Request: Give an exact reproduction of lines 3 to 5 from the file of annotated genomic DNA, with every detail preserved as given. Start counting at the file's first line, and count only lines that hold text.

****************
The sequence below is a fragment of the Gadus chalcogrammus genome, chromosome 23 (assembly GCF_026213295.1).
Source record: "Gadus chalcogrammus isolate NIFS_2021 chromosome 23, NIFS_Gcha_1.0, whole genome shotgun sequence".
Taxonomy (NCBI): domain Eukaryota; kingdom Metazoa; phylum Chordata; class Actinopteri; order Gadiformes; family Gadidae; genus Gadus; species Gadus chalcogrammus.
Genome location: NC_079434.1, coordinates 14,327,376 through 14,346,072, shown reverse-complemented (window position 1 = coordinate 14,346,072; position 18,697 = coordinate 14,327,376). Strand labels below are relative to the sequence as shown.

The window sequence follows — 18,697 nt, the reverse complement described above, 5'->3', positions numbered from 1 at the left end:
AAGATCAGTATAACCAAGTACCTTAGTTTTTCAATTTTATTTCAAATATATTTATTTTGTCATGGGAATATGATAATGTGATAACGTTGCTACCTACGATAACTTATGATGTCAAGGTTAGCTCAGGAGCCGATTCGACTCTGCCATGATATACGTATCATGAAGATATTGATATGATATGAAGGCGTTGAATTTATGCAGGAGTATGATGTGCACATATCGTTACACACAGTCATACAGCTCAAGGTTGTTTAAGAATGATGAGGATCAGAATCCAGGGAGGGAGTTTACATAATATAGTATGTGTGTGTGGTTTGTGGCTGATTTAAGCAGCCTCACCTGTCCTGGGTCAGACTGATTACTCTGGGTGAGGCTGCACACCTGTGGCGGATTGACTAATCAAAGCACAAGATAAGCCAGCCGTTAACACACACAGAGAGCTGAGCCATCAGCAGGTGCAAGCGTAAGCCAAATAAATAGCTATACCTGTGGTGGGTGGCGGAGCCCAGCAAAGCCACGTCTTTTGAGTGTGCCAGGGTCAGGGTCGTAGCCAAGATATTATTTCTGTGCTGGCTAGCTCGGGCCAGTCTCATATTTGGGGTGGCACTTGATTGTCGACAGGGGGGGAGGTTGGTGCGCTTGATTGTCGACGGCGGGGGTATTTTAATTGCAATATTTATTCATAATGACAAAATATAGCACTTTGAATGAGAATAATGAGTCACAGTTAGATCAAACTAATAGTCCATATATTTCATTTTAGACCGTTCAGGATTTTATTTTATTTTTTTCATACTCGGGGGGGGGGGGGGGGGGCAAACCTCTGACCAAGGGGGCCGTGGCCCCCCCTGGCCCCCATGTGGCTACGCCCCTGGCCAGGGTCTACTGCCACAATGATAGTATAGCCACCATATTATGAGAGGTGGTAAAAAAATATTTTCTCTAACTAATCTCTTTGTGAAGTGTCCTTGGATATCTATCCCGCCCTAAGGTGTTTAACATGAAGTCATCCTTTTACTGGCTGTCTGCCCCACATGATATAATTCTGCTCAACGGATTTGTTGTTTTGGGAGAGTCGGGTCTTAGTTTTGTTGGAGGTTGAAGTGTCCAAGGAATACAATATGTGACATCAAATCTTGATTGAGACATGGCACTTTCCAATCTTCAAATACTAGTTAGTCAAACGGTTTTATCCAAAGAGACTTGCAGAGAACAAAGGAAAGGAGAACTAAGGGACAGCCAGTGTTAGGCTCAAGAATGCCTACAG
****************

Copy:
Taxonomy (NCBI): domain Eukaryota; kingdom Metazoa; phylum Chordata; class Actinopteri; order Gadiformes; family Gadidae; genus Gadus; species Gadus chalcogrammus.
Genome location: NC_079434.1, coordinates 14,327,376 through 14,346,072, shown reverse-complemented (window position 1 = coordinate 14,346,072; position 18,697 = coordinate 14,327,376). Strand labels below are relative to the sequence as shown.

The window sequence follows — 18,697 nt, the reverse complement described above, 5'->3', positions numbered from 1 at the left end: